The Vice Media-owned i-D is following the footsteps of its big brother with the launch of a video channel called Amuse.
With luxury, fashion and lifestyle in mind, the channel will target Millennial consumers. Amuse will launch in the fall and cover a host of topics ranging from style, well-being, art and design, travel, food and drinks, and entrepreneurship.
I-D’s managing director Richard Martin will also serve as managing director for Amuse, while Xerxes Cook, founding editor of Purple Travel magazine and Postmatter, will grab the reins as Amuse editor in chief. The team, which is based primarily out of London, also includes head of video Tash Tan, who joined from Somesuch and Ravi Amaratunga, who will expand his role as i-D group director of film and video to include Amuse. The company said it plans on making more hires out of its London headquarters across editorial, video production and commercial operations.
The channel will launch with two video series; “Second Gen,” a travel-focused program, which follows second generation creatives as they return to their motherland, and “Pleasure Seekers,” a series exploring sexual emancipation in the modern age.
Martin explained that the move to incorporate more video into i-D’s content was due in part to a white space in the market.
“The luxury market hasn’t yet adapted to the new breed of digital-by-default consumers that has emerged in recent years,” Martin said. “Amuse offers luxury in their own language and codes, through an interactive and beautifully designed platform that tells global stories. I-D couldn’t be prouder to bring Amuse to the market at this time.”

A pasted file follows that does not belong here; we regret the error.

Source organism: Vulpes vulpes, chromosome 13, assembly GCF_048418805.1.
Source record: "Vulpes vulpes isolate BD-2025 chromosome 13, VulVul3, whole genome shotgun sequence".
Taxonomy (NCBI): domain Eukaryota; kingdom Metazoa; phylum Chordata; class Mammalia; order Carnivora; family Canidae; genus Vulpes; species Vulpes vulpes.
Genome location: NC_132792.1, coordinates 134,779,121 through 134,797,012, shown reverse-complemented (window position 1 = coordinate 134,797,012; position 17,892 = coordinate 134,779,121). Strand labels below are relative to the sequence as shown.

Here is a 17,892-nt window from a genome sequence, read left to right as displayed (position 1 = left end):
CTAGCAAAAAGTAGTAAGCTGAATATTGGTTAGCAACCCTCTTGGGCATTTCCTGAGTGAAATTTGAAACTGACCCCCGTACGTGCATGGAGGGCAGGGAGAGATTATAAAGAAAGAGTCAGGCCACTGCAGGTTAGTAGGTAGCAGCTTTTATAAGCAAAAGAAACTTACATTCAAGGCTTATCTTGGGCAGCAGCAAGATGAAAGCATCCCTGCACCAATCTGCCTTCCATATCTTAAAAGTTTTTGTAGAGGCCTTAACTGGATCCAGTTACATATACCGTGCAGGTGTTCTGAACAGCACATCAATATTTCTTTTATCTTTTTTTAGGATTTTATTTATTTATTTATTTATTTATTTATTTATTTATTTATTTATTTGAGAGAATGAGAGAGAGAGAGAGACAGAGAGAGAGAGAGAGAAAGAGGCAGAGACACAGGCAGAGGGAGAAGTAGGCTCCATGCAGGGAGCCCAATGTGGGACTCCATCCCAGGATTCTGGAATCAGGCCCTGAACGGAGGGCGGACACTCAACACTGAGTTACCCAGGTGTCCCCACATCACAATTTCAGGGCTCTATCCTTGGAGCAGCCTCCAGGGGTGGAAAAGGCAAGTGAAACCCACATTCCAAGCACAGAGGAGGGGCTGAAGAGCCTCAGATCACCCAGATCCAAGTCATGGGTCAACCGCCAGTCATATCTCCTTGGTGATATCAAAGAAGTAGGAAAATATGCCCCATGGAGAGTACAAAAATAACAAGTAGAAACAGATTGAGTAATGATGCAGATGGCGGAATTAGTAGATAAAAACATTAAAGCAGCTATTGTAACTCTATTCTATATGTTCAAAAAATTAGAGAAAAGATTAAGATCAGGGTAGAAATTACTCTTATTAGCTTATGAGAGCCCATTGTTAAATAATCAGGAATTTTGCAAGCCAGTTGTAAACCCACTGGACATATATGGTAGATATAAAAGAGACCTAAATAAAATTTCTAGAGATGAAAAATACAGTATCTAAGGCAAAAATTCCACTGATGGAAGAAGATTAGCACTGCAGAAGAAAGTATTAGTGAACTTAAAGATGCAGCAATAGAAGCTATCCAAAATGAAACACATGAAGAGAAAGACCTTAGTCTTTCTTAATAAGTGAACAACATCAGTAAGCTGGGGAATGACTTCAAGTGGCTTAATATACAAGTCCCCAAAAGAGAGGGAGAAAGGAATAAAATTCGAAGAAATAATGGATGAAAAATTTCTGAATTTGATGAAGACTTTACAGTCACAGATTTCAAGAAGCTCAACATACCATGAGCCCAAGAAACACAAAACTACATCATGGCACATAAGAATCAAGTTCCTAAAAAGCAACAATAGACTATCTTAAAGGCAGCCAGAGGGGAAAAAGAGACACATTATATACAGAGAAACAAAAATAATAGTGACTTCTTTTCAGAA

The other end of the decision to add more fashion content is related to luxury advertising. Sources have told WWD that Vice Media has made a more aggressive move recently to pick up luxury dollars. In May, the company hired Richard Beckman, a veteran Condé Nast executive and former chief executive officer of Fairchild Publications, as chief revenue officer.
On the editorial side, Vice has begun to touch on fashion — only minimally so far — through its women’s-focused channel Broadly, which debuted this month. Although Broadly, which is headed up by Jezebel alum Tracie Egan Morrissey, is more about social and cultural issues impacting women than their fashion choices, the channel underscores Vice’s larger strategy to attract a more diverse demographic. This year, Vice indicated growing its coverage to include politics and business, for example, as well as expanding into television. The media company recently inked a deal with Verizon, which came after it rolled out an ambitious strategy to increase its programming through an extended deal with HBO and add a daily newscast.
Vice, which purchased i-D in December 2012, told WWD earlier this year that it would grow the fashion-centric title’s footprint in New York and Asia, as well as focus on producing more video for the brand.